Monday, 15 October 2012

Turn on the Lights! Cathedrals and Spiritual Capital

I have been reading a report called Spiritual Capital: the Present and Future of English Cathedrals.  You can download it at:

I think I knowthe cathedral world reasonably well.  I first came into full-time cathedral ministry 25 years ago, and have been there ever since (to come clean: Canon of Coventry, Provost, then Dean, of Sheffield, and now Dean of Durham.  I should also add that as a young priest I was a vicar-choral at Salisbury Cathedral where I sang services a few days a week.  This is a cluster of very different cathedrals, and each of them has taught me much.).  The deans of England hold regular meetings that give us a national perspective on cathedrals.  So I read this report with more than usual interest.  I need to read it again before I can absorb all that it says (and our Cathedral Chapter will wish to discuss it carefully later this year) but here are some rather general - and provisional - comments.

What makes this report especially interesting is that it doesn’t start with a theory of what a cathedral is.  It is entirely led by evidence.  A research project lasting much of this year gathered information from six cathedrals, Durham being one.  One of the important aspects of this was to ask the public to complete a professionally designed questionnaire.  There were also face to face meetings with a great variety of individuals and groups of all ages and experience. I was keen to have choristers, ex-choristers and other young people contribute to this discussion. The researchers wanted to hear from as wide a range of people as possible: visitors, worshippers, volunteers, civic leaders, those promoting tourism, people who had never visited a cathedral at all (hard to find, those), people who loved art and music, people with or without an explicit faith, people who regarded themselves as having a spiritual dimension to their lives (however it was expressed) and those who were convinced atheists.

What this complex survey was trying to do was to understand not only who comes to cathedrals but why.  It is motives, attitudes and perceptions that can and should be our teachers.  How welcoming is our cathedral perceived as being?  What about how money is asked for?  How are visitors and pilgrims changed by coming inside, touched by what they see and experience?  Why do people choose to worship in a cathedral – or not?  How can we describe the ‘spirituality’ of a cathedral?  How does a cathedral enrich the spiritual and social capital of diocese, city and region – and what do they in turn have to give the cathedral? And so on.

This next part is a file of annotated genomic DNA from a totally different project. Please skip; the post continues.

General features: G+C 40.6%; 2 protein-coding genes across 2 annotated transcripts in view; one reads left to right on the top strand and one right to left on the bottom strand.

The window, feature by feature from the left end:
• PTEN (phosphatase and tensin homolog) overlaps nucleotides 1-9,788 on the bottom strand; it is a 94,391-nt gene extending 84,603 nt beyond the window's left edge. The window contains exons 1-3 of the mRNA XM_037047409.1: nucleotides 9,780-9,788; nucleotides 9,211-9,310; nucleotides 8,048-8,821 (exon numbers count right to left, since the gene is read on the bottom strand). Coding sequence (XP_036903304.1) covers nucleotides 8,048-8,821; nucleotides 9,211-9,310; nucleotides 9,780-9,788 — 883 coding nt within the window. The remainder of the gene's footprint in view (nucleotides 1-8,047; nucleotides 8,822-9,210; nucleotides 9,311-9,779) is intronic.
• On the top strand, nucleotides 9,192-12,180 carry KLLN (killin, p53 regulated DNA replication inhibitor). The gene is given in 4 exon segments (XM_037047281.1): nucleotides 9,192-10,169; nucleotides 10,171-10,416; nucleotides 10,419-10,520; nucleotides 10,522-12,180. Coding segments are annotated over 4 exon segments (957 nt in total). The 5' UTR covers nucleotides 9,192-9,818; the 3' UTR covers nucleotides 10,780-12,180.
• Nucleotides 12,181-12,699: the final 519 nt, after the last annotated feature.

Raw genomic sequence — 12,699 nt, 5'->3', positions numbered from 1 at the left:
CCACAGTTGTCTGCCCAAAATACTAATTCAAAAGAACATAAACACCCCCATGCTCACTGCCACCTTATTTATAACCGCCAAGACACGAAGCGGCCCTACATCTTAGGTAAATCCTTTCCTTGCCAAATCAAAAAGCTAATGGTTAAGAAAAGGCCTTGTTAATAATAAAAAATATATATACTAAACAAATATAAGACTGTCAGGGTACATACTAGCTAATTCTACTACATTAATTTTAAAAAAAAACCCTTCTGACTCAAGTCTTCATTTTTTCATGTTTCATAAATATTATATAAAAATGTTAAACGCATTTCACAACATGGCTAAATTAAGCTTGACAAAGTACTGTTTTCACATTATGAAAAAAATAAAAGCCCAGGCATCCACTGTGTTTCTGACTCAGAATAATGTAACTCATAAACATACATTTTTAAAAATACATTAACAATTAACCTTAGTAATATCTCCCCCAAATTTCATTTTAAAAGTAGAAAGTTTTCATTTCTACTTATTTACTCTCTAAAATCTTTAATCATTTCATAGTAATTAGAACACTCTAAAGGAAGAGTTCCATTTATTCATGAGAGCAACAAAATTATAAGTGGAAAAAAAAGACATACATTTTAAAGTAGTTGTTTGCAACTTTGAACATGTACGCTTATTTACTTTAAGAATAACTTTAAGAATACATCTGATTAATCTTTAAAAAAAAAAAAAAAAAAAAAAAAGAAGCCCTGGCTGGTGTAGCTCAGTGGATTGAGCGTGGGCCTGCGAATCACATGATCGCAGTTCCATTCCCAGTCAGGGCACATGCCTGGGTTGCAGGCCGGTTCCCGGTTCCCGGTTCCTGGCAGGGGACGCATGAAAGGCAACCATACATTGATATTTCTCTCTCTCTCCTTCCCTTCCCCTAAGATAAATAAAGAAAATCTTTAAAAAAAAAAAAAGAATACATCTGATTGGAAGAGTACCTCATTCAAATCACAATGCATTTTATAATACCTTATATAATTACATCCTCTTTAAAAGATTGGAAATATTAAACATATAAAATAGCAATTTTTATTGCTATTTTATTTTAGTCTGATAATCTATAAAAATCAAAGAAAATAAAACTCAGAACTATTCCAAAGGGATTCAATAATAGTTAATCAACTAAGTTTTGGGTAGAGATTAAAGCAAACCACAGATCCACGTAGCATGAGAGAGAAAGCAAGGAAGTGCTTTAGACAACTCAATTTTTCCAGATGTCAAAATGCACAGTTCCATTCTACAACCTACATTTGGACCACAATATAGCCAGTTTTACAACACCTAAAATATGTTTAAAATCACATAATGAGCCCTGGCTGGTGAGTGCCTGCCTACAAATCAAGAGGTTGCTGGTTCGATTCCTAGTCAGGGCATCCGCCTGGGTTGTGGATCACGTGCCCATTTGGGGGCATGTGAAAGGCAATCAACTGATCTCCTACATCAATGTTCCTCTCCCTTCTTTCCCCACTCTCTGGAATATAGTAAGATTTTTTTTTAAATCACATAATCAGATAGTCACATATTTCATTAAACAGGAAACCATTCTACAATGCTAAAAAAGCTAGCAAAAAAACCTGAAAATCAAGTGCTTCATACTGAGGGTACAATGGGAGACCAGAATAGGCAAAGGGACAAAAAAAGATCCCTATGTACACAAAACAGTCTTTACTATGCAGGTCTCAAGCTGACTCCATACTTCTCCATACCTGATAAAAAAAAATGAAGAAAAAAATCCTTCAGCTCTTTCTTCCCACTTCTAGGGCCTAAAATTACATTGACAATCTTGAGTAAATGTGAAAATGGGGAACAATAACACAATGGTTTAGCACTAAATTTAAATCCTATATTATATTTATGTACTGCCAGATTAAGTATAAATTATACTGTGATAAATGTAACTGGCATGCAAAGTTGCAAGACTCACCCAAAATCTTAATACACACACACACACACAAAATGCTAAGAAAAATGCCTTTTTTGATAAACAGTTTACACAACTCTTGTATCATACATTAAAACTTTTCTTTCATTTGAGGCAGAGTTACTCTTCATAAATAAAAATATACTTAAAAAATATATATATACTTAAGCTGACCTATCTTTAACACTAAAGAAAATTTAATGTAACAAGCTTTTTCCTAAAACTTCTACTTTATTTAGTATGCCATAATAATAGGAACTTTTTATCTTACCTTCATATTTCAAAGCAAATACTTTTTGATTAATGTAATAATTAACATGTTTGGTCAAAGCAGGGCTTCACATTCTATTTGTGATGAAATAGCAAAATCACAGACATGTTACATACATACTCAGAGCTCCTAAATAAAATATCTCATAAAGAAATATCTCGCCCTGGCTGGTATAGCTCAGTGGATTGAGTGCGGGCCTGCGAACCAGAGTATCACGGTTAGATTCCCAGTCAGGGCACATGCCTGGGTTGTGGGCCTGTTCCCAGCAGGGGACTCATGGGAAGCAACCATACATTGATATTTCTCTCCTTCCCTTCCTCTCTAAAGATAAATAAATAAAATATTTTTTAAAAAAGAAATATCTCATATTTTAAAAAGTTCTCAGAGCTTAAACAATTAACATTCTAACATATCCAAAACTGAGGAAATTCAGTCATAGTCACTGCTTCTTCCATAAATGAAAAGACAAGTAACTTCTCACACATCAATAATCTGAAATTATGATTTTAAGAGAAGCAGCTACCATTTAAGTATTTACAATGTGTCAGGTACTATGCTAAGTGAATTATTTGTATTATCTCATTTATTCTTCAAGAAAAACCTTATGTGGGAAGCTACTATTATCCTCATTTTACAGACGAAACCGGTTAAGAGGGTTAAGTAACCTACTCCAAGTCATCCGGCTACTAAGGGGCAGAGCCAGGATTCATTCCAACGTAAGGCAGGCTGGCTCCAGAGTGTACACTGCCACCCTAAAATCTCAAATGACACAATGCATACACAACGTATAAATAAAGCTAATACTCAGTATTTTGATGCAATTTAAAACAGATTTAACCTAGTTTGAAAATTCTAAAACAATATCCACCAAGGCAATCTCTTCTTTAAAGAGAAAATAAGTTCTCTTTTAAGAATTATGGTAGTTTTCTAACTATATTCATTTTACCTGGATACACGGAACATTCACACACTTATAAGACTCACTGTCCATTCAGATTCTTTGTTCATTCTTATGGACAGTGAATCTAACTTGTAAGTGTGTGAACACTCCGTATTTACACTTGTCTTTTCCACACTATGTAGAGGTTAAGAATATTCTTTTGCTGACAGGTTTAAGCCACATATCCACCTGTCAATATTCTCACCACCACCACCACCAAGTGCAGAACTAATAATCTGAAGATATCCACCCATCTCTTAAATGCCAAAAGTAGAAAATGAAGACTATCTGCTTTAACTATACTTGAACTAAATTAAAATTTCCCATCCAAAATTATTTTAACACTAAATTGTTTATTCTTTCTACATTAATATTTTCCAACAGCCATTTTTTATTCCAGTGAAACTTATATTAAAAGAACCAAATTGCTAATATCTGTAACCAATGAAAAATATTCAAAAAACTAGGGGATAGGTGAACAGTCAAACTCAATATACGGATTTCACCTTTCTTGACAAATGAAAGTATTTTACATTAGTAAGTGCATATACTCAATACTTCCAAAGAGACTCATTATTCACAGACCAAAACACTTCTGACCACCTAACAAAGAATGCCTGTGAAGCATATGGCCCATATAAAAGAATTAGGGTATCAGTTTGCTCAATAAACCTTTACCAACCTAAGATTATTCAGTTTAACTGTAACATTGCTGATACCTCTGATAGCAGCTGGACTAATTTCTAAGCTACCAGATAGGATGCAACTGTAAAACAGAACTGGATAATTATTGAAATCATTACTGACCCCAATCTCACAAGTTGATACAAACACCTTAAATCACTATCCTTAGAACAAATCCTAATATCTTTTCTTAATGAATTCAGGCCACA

At the end, the authors tentatively offer some reflections on how cathedrals might flourish in the future.  They suggest that cathedrals should:

·       Continue the on-going work of reflecting together on the nature of this cathedral’s spiritual capital and how it can be put to work.

·       Maintain alertness to the specific and changing zeitgeist of its community and in particular the unresolved ambiguities.  (This is a comment on how cathedrals help the wider community at points of tragedy, not only through ceremonies and services but also through their knowledge of where social action and other kinds of engagement are happening.)

·       Explore how to make connections with those groups in the community that may be less familiar with the cathedral and less likely to come into its orbit (such as lower socio-economic groups, local businesses etc).

·       Articulate clearly its understanding of its distinctive role as a cathedral and maintain dialogue with the diocese about how this contributes to and complements the diocese’s understanding of its own mission.

·       Explore how the cathedral can best resource and support the bishop so that he is strengthened and spiritually upheld and nurtured in his ministry.

·       We are clear from the study that this ministry of holding the community’s ambiguities and the internal contradictions they trigger is costly. It will only be sustained if it is deeply rooted in the cathedral community’s rhythm of prayer and worship.

I’ve sometimes summed cathedral ministry up by saying that what we need to do in our cathedrals is to turn on the lights and fling open the doors. Cathedrals are wonderful places of mystery (and this comes out in some of the comments quoted in the report).  But mystery must not be an excuse for complacency, for not trying harder to do justice to their potential as places of sanctuary, meeting, learning, dialogue, evangelism, supporting the bishop and diocese, social service and transacting the business of their communities. There was a time when cathedrals seemed to float in Olympian splendour above the life of both church and world.  That isn’t true any longer, thank God.  But there is so much more potential to be realised. 

We know that up to 11 million people visited the 42 cathedrals last year (over 600000 of them came to Durham). That tells us something about the pulling power these places have, and the limitless opportunities for evangelism, interpretation, education, service and spiritual formation that cathedrals have. It will be our own fault if we don’t respond energetically and inventively to these openings which are handed to us every day on a plate. This report will help us.

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